Microsoft usually represents MAC addresses in hexadecimal, dash delimited, upper case, 8 bit groups.

  my $mac = Net::MAC->new(mac => '00:02:03:AA:AB:FF'); 
  my $microsoft_mac = $mac->as_Microsoft(); 
  print "$microsoft_mac"; 
  # should print 00-02-03-AA-AB-FF

as_Sun() method

Sun represents MAC addresses in hexadecimal, colon-delimited, non-zero-padded, lower case, 8 bit groups.

  my $mac = Net::MAC->new(mac => '00-02-03-AA-AB-FF'); 
  my $sun_mac = $mac->as_Sun(); 
  print "$sun_mac"; 
  # should print 0:2:3:aa:ab:ff

Stringification

The stringification operator "" has been overloaded to allow for the meaningful use of the instance variable in a string.

  my $mac = Net::MAC->new(mac => '00:0a:23:4f:ff:ef'); 
  print "object created for MAC address $mac"; 
  # Should print:
  # object created for MAC address 00:0a:23:4f:ff:ef

MAC address comparison

The Perl operators 'eq' and 'ne' (string comparison) and '==' '!=' (numeric comparison) have been overloaded to allow simple, meaningful comparisons of two MAC addresses.

Example (two MAC addresses numerically identical but in different formats):

  my $d = Net::MAC->new(mac => '0.8.1.9.16.16', base => 10); 
  my $h = Net::MAC->new(mac => '00:08:01:0A:10:10', base => 16); 
  if ($d == $h) { print "$d and $h are numerically equal"; } 
  if ($d ne $h) { print " but $d and $h are not the same string"; }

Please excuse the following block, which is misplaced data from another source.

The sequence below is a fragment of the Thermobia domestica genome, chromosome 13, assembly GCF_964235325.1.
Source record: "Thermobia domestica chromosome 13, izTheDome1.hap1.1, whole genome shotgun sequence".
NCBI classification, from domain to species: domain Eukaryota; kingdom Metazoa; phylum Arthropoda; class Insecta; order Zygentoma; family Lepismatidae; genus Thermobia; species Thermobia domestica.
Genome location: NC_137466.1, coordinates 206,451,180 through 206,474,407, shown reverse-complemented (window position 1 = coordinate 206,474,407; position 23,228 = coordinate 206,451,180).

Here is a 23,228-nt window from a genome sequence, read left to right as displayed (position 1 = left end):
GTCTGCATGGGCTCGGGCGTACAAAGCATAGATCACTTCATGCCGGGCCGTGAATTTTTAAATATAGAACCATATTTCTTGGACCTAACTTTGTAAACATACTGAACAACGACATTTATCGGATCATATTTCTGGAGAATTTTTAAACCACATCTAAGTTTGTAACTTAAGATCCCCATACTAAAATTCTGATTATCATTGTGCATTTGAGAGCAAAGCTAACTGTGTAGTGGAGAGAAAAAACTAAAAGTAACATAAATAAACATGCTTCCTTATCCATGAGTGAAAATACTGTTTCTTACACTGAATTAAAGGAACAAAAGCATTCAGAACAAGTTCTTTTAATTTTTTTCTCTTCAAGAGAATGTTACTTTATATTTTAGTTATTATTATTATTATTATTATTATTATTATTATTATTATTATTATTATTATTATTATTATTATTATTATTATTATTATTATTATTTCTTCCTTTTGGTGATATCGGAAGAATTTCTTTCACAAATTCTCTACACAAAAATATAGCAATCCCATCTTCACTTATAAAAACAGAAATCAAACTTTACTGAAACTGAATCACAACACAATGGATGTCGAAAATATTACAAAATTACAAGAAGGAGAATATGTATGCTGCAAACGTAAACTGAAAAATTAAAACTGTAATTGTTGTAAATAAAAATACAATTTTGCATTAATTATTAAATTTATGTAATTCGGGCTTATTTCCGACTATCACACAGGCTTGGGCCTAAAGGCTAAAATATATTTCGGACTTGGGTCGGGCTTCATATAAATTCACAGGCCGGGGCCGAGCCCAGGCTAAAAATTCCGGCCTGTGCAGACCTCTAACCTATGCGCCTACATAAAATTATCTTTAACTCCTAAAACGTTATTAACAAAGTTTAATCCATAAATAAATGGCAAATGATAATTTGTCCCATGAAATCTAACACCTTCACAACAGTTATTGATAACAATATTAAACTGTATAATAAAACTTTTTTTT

BUGS ^

Malformed MAC addresses

Net::MAC can't handle MAC addresses where whole leading zero octets are omitted. Example:

  7.122.32.41.5 (should be 0.7.122.32.41.5)

Arguably, that's their problem and not mine, but maybe someday I'll get around to supporting that case as well.

Case is not preserved

Net::MAC doesn't reliably preserve case in a MAC address. I might add a flag to the new() and convert() methods to do this. I might not.

Zero-padding is not configurable

Net::MAC doesn't allow you to specify whether or not bit groups should be zero-padded. It always writes out base 16 addresses as zero-padded. Example:

  You supply '8.32.0.171.205.239' and you want '8:20:0:ab:cd:ef'.  
  Net::MAC gives you '08:20:00:ab:cd:ef' and a kick in the face. 

Support for configurable zero-padding is forthcoming.

SEE ALSO ^

Net::MacMap Net::MAC::Vendor

AUTHOR ^

Karl Ward <karlward@cpan.org>

CONTRIBUTORS ^

Oliver Gorwits, Robin Crook

COPYRIGHT AND LICENSE ^

Copyright (C) 2005-2007 Karl Ward <karlward@cpan.org>

This program is free software; you can redistribute it and/or modify it under the terms of the GNU General Public License as published by the Free Software Foundation; either version 2 of the License, or (at your option) any later version.

This program is distributed in the hope that it will be useful, but WITHOUT ANY WARRANTY; without even the implied warranty of MERCHANTABILITY or FITNESS FOR A PARTICULAR PURPOSE. See the GNU General Public License for more details.

You should have received a copy of the GNU General Public License along with this program; if not, write to the Free Software Foundation, Inc., 51 Franklin St, Fifth Floor, Boston, MA 02110-1301 USA